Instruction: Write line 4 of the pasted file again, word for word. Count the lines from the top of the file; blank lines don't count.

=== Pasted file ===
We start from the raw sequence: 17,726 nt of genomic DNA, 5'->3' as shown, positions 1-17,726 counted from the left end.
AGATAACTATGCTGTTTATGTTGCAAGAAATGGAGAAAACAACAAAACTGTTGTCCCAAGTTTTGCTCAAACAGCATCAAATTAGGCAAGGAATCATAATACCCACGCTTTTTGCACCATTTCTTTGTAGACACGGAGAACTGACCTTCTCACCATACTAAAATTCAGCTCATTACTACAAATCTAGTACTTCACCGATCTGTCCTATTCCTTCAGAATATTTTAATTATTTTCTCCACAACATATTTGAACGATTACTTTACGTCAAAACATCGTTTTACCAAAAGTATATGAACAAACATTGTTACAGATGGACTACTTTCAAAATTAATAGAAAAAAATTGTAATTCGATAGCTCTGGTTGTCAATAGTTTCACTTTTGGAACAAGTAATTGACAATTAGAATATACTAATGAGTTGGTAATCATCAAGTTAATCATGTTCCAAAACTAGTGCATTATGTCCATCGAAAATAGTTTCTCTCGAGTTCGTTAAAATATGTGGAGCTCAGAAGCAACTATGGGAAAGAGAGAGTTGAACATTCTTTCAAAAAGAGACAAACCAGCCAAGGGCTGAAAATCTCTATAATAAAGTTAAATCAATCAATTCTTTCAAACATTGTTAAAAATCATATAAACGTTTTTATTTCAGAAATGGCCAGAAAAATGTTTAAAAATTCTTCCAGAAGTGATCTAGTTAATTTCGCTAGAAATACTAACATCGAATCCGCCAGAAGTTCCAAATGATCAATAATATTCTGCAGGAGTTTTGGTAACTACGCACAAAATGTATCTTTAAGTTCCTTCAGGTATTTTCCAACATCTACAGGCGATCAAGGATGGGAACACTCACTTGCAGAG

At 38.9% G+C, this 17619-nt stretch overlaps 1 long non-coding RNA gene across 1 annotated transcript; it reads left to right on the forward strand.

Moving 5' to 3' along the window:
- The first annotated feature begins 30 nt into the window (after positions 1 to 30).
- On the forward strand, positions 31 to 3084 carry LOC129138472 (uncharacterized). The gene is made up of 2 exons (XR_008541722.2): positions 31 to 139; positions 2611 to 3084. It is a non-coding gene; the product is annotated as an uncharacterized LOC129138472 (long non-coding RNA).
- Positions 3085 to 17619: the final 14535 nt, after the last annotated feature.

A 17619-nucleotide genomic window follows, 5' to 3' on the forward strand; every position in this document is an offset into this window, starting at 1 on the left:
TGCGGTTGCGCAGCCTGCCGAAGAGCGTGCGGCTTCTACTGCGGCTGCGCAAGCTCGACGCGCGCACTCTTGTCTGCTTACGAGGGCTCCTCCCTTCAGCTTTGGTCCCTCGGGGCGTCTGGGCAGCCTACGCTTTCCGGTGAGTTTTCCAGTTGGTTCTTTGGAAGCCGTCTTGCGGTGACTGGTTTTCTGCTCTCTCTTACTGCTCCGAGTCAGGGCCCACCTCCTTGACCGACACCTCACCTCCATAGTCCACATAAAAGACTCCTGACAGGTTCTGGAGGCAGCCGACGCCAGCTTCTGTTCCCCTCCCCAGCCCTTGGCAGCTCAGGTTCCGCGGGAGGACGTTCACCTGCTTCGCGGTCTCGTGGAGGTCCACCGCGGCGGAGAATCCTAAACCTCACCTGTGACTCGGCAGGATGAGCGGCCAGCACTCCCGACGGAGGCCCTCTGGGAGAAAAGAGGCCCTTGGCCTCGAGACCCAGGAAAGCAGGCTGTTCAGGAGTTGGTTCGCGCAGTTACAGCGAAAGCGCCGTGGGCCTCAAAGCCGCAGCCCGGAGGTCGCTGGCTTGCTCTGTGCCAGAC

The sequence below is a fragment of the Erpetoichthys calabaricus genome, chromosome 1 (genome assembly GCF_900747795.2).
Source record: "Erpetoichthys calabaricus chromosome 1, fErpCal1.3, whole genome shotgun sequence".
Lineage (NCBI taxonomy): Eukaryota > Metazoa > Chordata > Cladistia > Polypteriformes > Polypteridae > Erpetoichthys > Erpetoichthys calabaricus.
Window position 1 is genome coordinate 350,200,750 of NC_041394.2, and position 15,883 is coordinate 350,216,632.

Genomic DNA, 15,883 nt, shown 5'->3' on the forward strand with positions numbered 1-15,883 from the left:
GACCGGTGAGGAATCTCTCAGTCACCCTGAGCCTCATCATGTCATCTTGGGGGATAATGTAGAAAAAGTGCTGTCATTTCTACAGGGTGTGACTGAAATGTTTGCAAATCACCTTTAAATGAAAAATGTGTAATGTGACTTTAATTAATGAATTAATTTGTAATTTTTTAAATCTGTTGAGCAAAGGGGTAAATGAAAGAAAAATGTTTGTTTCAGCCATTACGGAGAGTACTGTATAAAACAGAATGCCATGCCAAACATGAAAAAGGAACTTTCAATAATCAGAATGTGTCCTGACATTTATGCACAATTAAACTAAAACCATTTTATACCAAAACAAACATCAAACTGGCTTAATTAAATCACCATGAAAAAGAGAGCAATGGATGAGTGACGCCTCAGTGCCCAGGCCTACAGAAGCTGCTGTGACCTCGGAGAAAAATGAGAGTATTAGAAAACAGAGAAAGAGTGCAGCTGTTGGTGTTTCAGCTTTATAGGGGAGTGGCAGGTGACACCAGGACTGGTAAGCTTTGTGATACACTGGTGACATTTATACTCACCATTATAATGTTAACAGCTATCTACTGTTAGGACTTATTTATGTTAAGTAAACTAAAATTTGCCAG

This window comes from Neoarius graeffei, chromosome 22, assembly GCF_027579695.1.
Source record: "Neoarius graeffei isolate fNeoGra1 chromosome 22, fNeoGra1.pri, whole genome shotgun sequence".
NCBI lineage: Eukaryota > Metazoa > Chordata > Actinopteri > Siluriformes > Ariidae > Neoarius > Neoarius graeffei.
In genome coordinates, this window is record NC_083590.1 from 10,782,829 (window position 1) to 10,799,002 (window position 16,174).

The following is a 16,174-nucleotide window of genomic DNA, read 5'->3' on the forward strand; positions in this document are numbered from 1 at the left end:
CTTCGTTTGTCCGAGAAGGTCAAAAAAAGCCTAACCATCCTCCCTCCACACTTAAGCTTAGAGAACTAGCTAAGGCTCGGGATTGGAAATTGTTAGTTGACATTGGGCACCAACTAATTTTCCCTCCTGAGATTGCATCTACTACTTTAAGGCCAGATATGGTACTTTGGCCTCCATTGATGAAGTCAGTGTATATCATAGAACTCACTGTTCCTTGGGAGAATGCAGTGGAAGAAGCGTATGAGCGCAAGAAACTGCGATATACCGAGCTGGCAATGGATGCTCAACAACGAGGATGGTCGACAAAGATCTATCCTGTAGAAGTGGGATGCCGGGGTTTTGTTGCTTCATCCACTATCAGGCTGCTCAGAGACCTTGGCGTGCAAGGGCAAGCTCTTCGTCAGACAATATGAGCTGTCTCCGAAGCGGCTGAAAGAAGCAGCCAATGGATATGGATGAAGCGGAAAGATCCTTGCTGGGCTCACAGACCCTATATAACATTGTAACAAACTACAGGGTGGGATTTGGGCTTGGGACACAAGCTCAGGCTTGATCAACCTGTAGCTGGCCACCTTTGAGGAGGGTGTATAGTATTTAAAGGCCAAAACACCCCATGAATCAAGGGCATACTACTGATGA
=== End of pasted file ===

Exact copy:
Moving 5' to 3' along the window: